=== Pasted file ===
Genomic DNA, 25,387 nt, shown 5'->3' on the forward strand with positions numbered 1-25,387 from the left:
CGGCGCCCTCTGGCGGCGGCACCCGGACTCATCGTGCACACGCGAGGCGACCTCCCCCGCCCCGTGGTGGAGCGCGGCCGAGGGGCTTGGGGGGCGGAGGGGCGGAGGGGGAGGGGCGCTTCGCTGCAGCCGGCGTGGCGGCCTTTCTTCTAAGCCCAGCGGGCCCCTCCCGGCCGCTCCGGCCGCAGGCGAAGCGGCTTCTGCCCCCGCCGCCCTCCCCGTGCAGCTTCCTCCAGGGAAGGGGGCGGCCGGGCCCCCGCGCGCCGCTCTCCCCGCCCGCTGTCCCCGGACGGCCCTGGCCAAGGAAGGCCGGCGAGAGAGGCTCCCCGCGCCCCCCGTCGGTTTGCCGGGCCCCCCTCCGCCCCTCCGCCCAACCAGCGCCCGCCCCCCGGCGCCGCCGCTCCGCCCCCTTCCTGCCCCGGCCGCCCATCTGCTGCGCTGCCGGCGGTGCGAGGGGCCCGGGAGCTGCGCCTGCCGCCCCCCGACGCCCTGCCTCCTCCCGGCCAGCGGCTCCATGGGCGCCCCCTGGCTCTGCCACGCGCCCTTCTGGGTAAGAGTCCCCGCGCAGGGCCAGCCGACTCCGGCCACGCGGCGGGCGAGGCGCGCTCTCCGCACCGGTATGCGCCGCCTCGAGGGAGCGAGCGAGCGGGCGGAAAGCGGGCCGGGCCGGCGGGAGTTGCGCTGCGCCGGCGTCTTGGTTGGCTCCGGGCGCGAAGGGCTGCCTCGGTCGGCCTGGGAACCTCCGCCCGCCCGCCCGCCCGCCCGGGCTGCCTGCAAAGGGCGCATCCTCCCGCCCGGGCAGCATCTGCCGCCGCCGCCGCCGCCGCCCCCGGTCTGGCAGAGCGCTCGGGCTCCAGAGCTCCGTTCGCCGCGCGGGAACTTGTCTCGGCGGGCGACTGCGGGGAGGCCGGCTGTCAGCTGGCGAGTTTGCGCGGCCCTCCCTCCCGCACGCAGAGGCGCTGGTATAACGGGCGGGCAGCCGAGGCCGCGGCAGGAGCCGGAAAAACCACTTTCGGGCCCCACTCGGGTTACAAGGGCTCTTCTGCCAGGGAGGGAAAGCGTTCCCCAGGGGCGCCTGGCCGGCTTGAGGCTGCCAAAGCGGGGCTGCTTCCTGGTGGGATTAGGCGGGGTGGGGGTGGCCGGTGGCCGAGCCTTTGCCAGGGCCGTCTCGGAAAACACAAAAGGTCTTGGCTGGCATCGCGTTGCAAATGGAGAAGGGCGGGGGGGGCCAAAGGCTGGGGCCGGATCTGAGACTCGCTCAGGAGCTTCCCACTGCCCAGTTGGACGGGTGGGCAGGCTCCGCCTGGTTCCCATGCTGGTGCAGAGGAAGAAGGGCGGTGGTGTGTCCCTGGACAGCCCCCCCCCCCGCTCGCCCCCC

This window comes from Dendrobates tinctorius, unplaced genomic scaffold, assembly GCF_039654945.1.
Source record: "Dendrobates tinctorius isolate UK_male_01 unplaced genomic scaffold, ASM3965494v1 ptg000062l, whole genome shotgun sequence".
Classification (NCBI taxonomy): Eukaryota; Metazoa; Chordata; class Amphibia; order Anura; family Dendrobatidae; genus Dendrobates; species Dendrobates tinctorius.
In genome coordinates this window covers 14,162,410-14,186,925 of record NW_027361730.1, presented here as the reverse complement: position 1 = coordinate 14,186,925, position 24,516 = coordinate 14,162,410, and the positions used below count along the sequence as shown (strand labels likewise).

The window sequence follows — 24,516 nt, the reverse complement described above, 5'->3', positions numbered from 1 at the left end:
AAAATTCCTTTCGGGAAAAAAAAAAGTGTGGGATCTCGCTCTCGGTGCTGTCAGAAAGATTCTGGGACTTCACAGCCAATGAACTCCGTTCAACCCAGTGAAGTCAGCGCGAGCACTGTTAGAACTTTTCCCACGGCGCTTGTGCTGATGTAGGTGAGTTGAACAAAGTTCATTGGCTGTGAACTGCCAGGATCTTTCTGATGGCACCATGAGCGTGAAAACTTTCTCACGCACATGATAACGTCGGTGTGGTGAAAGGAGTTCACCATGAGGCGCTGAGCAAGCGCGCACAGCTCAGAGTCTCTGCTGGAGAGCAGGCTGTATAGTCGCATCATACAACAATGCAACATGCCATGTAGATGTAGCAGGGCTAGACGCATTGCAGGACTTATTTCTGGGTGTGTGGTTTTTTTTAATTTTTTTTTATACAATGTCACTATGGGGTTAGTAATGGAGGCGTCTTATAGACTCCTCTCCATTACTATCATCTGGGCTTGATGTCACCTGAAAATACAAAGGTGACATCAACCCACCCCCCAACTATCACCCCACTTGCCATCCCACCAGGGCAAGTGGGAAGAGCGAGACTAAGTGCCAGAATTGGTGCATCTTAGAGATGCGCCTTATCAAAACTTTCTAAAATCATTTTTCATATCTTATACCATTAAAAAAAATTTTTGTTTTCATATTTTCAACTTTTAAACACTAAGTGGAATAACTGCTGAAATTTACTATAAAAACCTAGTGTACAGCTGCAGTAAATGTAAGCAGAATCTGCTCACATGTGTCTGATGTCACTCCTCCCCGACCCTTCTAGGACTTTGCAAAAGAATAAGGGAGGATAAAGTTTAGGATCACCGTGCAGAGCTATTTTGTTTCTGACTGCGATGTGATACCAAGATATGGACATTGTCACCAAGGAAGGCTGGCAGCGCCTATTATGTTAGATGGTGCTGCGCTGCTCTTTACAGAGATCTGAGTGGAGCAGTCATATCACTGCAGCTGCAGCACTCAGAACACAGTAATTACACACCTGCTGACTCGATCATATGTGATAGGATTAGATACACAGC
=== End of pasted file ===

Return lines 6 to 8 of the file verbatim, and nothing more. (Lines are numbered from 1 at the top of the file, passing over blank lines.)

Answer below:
In genome coordinates this window covers 14,162,410-14,186,925 of record NW_027361730.1, presented here as the reverse complement: position 1 = coordinate 14,186,925, position 24,516 = coordinate 14,162,410, and the positions used below count along the sequence as shown (strand labels likewise).

The window sequence follows — 24,516 nt, the reverse complement described above, 5'->3', positions numbered from 1 at the left end:
AAAATTCCTTTCGGGAAAAAAAAAAGTGTGGGATCTCGCTCTCGGTGCTGTCAGAAAGATTCTGGGACTTCACAGCCAATGAACTCCGTTCAACCCAGTGAAGTCAGCGCGAGCACTGTTAGAACTTTTCCCACGGCGCTTGTGCTGATGTAGGTGAGTTGAACAAAGTTCATTGGCTGTGAACTGCCAGGATCTTTCTGATGGCACCATGAGCGTGAAAACTTTCTCACGCACATGATAACGTCGGTGTGGTGAAAGGAGTTCACCATGAGGCGCTGAGCAAGCGCGCACAGCTCAGAGTCTCTGCTGGAGAGCAGGCTGTATAGTCGCATCATACAACAATGCAACATGCCATGTAGATGTAGCAGGGCTAGACGCATTGCAGGACTTATTTCTGGGTGTGTGGTTTTTTTTAATTTTTTTTTATACAATGTCACTATGGGGTTAGTAATGGAGGCGTCTTATAGACTCCTCTCCATTACTATCATCTGGGCTTGATGTCACCTGAAAATACAAAGGTGACATCAACCCACCCCCCAACTATCACCCCACTTGCCATCCCACCAGGGCAAGTGGGAAGAGCGAGACTAAGTGCCAGAATTGGTGCATCTTAGAGATGCGCCTTATCAAAACTTTCTAAAATCATTTTTCATATCTTATACCATTAAAAAAAATTTTTGTTTTCATATTTTCAACTTTTAAACACTAAGTGGAATAACTGCTGAAATTTACTATAAAAACCTAGTGTACAGCTGCAGTAAATGTAAGCAGAATCTGCTCACATGTGTCTGATGTCACTCCTCCCCGACCCTTCTAGGACTTTGCAAAAGAATAAGGGAGGATAAAGTTTAGGATCACCGTGCAGAGCTATTTTGTTTCTGACTGCGATGTGATACCAAGATATGGACATTGTCACCAAGGAAGGCTGGCAGCGCCTATTATGTTAGATGGTGCTGCGCTGCTCTTTACAGAGATCTGAGTGGAGCAGTCATATCACTGCAGCTGCAGCACTCAGAACACAGTAATTACACACCTGCTGACTCGATCATATGTGATAGGATTAGATACACAGC